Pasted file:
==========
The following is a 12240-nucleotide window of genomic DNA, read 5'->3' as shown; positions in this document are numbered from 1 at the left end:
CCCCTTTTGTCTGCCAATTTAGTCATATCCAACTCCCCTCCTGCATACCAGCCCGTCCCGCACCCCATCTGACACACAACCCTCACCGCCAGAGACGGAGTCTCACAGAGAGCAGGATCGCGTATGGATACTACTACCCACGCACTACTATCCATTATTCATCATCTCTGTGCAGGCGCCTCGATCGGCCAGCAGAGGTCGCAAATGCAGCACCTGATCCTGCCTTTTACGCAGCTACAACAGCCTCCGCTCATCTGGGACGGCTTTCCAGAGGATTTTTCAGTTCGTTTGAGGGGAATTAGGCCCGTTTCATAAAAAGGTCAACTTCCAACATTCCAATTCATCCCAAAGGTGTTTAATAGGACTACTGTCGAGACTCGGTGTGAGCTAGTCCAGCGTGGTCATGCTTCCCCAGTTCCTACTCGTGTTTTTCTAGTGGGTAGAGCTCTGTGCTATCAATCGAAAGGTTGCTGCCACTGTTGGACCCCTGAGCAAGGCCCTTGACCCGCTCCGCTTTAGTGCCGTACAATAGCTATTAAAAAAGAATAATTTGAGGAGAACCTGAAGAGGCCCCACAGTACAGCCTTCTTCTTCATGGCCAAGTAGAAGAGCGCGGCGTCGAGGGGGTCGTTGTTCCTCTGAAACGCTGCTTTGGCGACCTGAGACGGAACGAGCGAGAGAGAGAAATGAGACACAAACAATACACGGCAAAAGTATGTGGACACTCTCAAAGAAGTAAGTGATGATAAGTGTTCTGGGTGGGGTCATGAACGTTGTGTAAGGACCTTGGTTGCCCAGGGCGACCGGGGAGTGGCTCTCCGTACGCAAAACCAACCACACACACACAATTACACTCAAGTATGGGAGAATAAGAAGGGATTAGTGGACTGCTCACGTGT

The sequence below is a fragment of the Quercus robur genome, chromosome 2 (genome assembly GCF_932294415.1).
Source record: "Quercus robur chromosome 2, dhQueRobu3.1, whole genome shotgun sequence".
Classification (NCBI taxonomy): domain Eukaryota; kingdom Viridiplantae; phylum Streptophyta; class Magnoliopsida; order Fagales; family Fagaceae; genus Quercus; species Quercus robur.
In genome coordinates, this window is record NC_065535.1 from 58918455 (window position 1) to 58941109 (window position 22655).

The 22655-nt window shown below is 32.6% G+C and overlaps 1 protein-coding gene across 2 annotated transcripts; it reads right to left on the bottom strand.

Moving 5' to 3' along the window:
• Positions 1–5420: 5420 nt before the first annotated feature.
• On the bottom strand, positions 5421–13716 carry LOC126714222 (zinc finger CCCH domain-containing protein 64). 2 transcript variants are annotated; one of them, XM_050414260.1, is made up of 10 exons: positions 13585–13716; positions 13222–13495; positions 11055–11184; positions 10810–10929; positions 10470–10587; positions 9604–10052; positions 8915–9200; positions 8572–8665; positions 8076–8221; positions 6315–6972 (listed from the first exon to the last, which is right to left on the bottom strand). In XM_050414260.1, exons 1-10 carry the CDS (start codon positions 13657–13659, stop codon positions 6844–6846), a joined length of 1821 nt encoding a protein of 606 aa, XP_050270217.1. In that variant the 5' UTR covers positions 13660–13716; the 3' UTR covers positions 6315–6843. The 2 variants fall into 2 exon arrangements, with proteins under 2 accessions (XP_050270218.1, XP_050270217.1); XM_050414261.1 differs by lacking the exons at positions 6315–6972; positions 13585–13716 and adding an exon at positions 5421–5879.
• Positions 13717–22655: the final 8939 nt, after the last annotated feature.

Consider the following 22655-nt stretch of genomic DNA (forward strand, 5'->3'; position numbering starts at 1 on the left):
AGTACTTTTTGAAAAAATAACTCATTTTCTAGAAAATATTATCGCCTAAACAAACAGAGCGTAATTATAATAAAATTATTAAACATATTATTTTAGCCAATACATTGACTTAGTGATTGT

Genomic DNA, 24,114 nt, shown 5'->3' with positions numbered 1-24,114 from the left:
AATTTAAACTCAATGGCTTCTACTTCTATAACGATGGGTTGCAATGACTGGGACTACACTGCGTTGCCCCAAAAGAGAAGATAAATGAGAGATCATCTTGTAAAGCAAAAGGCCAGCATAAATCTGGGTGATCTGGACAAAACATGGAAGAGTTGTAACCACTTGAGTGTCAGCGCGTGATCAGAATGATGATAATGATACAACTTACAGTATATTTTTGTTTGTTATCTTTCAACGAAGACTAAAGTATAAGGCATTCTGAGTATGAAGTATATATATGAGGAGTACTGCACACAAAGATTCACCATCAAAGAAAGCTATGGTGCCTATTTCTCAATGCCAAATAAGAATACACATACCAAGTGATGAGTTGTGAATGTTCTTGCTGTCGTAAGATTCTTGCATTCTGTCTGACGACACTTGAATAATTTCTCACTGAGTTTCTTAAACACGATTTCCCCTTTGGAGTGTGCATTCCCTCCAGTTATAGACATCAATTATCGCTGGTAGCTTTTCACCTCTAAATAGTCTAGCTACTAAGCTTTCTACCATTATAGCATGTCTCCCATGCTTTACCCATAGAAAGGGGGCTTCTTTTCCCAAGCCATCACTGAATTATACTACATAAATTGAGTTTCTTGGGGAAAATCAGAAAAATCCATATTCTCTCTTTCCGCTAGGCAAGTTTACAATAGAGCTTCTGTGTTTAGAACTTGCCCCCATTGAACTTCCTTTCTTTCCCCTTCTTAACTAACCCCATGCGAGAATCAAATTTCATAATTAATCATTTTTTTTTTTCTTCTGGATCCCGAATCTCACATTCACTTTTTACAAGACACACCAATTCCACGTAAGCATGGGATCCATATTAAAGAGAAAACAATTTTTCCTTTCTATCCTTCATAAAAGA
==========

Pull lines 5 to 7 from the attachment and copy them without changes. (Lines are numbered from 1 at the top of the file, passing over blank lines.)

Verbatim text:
Classification (NCBI taxonomy): domain Eukaryota; kingdom Viridiplantae; phylum Streptophyta; class Magnoliopsida; order Fagales; family Fagaceae; genus Quercus; species Quercus robur.
In genome coordinates, this window is record NC_065535.1 from 58918455 (window position 1) to 58941109 (window position 22655).

The 22655-nt window shown below is 32.6% G+C and overlaps 1 protein-coding gene across 2 annotated transcripts; it reads right to left on the bottom strand.